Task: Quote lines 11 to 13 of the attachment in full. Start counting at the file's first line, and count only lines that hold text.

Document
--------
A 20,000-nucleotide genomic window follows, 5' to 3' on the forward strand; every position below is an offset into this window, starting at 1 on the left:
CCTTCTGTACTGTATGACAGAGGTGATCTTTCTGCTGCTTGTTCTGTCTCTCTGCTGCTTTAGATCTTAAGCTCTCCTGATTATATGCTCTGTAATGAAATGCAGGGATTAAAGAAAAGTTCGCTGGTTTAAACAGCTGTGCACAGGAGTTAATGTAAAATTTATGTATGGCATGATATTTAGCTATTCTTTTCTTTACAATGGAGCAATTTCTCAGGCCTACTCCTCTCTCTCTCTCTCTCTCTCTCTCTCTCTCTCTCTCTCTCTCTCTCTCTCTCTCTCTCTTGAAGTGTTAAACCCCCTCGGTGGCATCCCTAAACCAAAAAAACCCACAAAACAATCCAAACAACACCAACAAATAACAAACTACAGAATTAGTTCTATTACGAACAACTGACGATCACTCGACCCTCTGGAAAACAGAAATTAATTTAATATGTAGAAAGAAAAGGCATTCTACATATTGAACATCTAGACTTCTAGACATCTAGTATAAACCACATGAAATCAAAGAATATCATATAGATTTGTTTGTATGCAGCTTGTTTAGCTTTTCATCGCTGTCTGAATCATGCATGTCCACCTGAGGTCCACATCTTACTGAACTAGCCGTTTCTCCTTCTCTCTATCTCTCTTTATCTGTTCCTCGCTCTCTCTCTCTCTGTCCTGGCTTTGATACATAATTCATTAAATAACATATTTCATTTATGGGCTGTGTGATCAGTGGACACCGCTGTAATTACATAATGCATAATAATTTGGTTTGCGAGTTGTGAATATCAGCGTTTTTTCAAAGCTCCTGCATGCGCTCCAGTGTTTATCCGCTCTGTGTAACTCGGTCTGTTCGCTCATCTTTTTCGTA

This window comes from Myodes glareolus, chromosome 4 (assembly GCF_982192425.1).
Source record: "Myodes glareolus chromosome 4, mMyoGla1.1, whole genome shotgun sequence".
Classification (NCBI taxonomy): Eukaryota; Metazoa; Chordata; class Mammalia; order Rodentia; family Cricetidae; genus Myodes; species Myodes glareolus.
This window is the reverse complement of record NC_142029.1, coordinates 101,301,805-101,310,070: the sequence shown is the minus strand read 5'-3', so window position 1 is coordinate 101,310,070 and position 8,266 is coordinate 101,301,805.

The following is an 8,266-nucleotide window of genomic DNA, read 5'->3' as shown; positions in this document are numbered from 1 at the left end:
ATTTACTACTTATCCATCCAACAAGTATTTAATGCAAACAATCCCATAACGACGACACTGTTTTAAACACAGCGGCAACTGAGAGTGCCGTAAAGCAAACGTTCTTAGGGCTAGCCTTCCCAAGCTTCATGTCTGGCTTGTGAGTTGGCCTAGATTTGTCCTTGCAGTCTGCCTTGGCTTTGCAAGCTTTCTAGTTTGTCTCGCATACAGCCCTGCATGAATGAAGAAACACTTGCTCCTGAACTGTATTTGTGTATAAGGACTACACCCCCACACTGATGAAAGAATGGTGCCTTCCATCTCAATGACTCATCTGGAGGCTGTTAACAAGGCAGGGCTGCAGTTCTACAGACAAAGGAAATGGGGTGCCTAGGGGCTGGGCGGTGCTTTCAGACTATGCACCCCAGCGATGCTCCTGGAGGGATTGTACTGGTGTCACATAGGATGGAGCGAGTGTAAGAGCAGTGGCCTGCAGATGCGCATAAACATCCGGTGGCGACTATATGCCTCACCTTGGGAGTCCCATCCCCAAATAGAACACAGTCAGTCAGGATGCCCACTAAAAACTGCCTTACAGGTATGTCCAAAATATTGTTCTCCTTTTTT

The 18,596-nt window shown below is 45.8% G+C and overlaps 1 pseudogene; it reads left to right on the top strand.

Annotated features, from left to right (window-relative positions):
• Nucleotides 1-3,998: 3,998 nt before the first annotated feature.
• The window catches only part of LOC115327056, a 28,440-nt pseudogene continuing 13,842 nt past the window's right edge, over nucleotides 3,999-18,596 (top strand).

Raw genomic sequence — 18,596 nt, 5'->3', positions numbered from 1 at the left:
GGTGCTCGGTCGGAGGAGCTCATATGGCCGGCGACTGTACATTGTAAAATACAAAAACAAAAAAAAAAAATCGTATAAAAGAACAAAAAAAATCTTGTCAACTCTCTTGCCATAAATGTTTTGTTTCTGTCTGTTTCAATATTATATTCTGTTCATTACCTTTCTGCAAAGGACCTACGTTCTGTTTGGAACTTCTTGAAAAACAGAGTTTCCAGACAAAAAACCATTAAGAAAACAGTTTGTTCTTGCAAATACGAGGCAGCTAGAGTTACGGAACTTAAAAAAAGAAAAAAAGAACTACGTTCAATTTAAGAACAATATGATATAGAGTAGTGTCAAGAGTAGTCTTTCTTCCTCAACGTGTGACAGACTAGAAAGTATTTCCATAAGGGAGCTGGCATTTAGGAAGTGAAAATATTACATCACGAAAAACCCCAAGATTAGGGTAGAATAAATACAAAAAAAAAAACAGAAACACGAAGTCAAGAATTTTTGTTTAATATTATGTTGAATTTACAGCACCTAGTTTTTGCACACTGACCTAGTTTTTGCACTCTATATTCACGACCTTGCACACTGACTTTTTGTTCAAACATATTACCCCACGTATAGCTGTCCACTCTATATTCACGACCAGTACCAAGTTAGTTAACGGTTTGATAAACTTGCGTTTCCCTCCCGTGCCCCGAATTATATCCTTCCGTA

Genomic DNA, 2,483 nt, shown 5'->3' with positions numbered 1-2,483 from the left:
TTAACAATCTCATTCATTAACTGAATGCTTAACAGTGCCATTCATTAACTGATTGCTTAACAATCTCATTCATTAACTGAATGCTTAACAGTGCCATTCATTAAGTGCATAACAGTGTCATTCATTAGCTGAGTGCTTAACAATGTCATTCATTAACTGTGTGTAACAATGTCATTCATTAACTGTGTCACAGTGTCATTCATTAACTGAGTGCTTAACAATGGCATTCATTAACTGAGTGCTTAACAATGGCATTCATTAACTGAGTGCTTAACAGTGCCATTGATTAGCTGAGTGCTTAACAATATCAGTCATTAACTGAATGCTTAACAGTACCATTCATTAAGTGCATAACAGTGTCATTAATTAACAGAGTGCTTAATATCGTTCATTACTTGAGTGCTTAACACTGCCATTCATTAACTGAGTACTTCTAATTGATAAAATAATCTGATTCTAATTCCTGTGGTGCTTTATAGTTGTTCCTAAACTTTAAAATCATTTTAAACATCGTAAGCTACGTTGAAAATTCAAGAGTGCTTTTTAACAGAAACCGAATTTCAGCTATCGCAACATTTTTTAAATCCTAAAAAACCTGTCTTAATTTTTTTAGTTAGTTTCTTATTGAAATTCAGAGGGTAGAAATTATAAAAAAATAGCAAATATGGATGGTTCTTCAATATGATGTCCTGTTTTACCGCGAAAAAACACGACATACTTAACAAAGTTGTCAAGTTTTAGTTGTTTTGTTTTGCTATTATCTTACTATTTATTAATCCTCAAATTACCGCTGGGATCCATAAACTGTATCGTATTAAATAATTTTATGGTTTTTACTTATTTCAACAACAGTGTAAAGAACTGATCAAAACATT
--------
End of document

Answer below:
• Nucleotides 1-3,998: 3,998 nt before the first annotated feature.
• The window catches only part of LOC115327056, a 28,440-nt pseudogene continuing 13,842 nt past the window's right edge, over nucleotides 3,999-18,596 (top strand).

Raw genomic sequence — 18,596 nt, 5'->3', positions numbered from 1 at the left: